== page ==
Addressing the training gap in animal research reporting

Feature image “mind the gap” by rosipaw licensed under CC BY-NC-SA 2.0 cc

In 2018, myself (Nikki Osborne, Director of Responsible Research in Practice) and Jane Alfred, Director of Catalyst Editorial conducted a survey of the research community to explore researchers’ awareness and understanding of preclinical animal research reporting. We were keen to look into the provision of training in this area as well, given that the inadequate and incomplete reporting of preclinical animal research has been linked to a failure to reproduce the findings of many preclinical animal studies (see for example, Kilkenny et al, 2010 and Avey et al, 2016). As we discussed in our previous blog post about the findings of this survey, this lack of reproducibility has far reaching implications for preclinical research and for improving our ability to understand, diagnose and treat human disease.

Since our survey this excellent article, entitled “Fixing the flaws in animal research” has been published and is worth a read should you wish to refresh your understanding of the issues our workshop is seeking to address. UKRIO has also published its research integrity primer on research involving animals, which contains a whole section on initiatives, tools and resources intended to support researchers in their efforts to improve the reproducibility and reliability of biomedical research at every stage of the research process.  In addition, the UK reproducibility network has been created to investigate the factors that contribute to robust research, to promote training activities, and to disseminate best practice across disciplines, ranging from the arts and humanities to the physical sciences, with a particular focus on the biomedical sciences. A revised version of the ARRIVE guidelines that is currently undergoing piloting has also been shared, along with an elaboration and explanation document to support the implementation of the guidelines.

All of these recent publications and initiatives will no doubt provide additional support to animal researchers, and particularly to the 17% of our survey’s respondents who told us that they were unaware of issues concerning the quality of animal research reporting.  One of the most effective ways that myself and Jane can help to improve the reporting of animal research is by providing researchers with training in this area. Indeed, our survey identified that only 38% of respondents have received training on how to report animal research data and on how to write research articles about animal data. Surprisingly, 11% of responders told us that they in fact have received no training on the areas we queried them on in the questionnaire.These low numbers don’t reflect a lack of interest in being trained but a potential lack of training provision. Indeed, 77% of our survey respondents stated that they would like their organisation to provide them with training on animal research reporting and 74% told us that such training was relevant to their role.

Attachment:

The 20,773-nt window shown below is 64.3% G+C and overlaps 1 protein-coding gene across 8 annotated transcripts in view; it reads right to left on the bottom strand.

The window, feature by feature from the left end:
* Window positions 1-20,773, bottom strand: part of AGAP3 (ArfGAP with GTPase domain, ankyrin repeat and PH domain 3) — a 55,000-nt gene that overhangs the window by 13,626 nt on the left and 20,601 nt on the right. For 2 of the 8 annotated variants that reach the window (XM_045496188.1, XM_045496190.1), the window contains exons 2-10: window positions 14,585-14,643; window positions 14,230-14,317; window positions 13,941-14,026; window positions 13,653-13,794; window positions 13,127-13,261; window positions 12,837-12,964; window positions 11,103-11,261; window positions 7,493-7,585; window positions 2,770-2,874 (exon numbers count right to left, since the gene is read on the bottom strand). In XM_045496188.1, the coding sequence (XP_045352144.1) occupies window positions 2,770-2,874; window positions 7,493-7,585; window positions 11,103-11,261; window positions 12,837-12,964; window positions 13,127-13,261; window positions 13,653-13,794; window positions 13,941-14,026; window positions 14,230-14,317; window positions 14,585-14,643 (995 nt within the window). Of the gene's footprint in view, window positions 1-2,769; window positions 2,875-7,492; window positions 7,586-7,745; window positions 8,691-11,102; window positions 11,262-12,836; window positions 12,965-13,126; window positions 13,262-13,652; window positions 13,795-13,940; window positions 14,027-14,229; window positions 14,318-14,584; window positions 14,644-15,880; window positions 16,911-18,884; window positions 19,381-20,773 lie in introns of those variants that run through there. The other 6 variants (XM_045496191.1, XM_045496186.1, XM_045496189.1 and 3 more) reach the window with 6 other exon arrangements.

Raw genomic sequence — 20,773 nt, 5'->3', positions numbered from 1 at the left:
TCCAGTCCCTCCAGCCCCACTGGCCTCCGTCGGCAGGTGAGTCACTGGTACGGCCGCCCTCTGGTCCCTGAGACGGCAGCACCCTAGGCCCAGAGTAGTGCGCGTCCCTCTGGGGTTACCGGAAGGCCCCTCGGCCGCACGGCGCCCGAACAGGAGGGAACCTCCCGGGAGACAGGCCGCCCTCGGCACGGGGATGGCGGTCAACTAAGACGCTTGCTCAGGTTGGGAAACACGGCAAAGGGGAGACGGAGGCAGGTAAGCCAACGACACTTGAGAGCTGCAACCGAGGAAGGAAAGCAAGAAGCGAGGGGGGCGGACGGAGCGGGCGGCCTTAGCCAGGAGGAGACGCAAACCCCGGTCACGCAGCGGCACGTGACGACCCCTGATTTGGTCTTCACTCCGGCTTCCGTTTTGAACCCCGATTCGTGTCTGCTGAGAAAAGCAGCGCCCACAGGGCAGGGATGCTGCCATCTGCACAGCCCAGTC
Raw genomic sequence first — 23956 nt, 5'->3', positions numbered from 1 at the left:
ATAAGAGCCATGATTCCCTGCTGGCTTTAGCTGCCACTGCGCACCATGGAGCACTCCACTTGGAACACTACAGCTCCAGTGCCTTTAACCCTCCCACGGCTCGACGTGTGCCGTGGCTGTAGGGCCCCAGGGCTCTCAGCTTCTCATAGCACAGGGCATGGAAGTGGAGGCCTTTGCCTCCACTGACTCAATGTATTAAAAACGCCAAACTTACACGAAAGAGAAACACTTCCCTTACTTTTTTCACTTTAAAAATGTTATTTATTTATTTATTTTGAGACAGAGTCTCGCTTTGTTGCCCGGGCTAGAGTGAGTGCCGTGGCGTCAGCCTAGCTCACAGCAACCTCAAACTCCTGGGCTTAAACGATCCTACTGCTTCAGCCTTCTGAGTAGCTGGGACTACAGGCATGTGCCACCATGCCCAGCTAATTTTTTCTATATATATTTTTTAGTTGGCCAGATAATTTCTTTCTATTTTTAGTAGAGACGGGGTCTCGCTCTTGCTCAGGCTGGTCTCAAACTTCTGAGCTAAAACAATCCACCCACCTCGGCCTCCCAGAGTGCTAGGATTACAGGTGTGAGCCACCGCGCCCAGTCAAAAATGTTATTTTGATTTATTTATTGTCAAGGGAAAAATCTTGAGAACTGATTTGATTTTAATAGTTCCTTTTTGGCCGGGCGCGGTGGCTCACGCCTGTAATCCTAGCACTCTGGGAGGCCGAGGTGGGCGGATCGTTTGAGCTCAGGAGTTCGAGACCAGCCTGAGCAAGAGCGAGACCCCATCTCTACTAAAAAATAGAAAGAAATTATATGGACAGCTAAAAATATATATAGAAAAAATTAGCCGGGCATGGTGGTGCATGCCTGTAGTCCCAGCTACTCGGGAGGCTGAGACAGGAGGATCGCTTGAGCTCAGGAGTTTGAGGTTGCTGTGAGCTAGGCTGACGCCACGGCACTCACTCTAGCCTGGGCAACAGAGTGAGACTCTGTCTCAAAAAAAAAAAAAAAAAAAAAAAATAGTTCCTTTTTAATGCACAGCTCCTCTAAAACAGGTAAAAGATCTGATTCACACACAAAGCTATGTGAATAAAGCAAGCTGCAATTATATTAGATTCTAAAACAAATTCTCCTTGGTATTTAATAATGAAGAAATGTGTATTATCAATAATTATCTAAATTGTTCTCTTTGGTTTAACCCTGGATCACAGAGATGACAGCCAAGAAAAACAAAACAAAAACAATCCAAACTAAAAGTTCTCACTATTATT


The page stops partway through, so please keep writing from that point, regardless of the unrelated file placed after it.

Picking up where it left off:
In response to this training gap, we have now developed and successfully piloted a one-day Animal Research Reporting workshop for researchers and facility staff. This workshop aims to address training gaps highlighted by our 2018 survey, namely: improving the quality of animal research reporting at a research facility; better understanding of how to plan research in accordance with animal research reporting requirements; improving the reproducibility of research performed and reported by a research facility; and better understanding of the issues relating to animal research reporting. We discuss UK research council and charitable funders’ expectations regarding the responsible use of animals in bioscience research, as well as a host of available tools and resources, including the PREPARE checklist; the revised ARRIVE guidelines; the EQUATOR network; and animal research protocol registries (Animal Study Registry, Preclinical Trials), among others.

Our combined experience within the animal research and publishing communities makes us uniquely placed to offer this one-day training workshop. Plus, we are passionate about making a difference and our workshop feedback suggests that we do: “Really useful course that will influence how I work and write.”….”Excellent speakers.”….”The whole workshop was very informative and inspiring.”….”I thought the balance was spot on between presentations and participation.”

Get in touch to find out more about how we can work with you to strengthen your own and your colleagues’ animal research reporting skills.


Authors: Nikki Osborne, Jane Alfred

Posted in Events, News, Research.